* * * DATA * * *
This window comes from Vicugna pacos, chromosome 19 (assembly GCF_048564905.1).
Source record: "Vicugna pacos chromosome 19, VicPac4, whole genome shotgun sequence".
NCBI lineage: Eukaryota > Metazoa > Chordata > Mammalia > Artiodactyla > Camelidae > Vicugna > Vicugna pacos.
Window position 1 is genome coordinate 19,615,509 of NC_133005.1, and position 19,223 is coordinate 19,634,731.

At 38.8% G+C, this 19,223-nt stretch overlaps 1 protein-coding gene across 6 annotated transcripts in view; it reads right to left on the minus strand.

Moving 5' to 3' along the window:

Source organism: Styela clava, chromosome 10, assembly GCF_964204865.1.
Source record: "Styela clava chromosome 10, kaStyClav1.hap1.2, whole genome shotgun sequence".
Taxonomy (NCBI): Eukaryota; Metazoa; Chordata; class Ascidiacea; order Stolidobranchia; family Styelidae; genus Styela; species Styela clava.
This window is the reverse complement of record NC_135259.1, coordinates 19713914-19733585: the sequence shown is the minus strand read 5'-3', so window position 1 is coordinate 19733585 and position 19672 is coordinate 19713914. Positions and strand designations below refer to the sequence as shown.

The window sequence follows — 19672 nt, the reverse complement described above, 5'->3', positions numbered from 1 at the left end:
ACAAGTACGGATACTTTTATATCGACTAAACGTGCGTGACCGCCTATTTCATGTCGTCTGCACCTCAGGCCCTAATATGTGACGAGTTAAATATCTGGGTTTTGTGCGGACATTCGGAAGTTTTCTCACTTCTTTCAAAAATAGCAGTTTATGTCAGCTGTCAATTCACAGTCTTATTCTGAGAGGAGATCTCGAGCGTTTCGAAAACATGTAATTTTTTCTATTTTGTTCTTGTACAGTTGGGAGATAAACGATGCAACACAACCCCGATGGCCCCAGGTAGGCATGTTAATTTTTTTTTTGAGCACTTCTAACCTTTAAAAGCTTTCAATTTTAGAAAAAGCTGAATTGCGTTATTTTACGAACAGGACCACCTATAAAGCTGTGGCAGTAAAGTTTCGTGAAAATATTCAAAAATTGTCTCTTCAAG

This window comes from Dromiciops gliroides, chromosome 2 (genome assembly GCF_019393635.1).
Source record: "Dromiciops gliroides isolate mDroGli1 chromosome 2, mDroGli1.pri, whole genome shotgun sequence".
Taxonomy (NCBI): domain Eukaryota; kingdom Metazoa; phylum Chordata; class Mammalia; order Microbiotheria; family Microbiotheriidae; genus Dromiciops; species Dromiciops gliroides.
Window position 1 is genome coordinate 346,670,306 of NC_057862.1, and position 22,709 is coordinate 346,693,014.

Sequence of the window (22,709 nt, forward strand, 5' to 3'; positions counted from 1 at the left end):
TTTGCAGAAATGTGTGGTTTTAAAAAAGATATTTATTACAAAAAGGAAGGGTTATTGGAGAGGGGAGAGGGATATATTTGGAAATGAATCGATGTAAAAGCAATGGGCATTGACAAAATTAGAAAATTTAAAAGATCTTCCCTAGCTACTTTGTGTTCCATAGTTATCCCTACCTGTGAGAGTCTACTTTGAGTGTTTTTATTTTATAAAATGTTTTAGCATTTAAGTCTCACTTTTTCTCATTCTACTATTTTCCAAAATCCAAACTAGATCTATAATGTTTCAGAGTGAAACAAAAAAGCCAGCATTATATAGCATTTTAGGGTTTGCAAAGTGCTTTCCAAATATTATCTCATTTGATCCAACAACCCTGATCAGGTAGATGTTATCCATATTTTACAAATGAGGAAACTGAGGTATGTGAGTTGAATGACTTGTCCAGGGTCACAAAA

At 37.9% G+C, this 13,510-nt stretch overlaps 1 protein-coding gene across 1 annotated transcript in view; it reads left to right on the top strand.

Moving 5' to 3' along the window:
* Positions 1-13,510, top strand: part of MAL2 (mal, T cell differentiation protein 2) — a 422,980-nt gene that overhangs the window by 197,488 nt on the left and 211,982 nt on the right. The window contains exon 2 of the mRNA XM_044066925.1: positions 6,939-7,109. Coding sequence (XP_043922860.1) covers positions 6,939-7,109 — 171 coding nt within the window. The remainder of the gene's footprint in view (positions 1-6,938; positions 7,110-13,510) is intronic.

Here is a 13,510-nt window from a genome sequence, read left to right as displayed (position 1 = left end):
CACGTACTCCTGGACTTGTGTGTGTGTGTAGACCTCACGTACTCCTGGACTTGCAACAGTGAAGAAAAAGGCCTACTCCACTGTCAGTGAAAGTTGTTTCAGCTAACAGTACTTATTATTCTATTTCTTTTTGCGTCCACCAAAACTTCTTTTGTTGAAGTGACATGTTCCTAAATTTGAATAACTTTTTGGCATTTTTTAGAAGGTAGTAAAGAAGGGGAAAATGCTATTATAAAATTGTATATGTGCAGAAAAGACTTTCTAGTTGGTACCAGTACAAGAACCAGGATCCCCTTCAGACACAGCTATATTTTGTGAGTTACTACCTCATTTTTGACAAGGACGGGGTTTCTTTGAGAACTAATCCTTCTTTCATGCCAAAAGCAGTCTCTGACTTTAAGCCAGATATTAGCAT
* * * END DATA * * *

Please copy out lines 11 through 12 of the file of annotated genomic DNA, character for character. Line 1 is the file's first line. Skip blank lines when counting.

The window sequence follows — 19672 nt, the reverse complement described above, 5'->3', positions numbered from 1 at the left end:
ACAAGTACGGATACTTTTATATCGACTAAACGTGCGTGACCGCCTATTTCATGTCGTCTGCACCTCAGGCCCTAATATGTGACGAGTTAAATATCTGGGTTTTGTGCGGACATTCGGAAGTTTTCTCACTTCTTTCAAAAATAGCAGTTTATGTCAGCTGTCAATTCACAGTCTTATTCTGAGAGGAGATCTCGAGCGTTTCGAAAACATGTAATTTTTTCTATTTTGTTCTTGTACAGTTGGGAGATAAACGATGCAACACAACCCCGATGGCCCCAGGTAGGCATGTTAATTTTTTTTTTGAGCACTTCTAACCTTTAAAAGCTTTCAATTTTAGAAAAAGCTGAATTGCGTTATTTTACGAACAGGACCACCTATAAAGCTGTGGCAGTAAAGTTTCGTGAAAATATTCAAAAATTGTCTCTTCAAG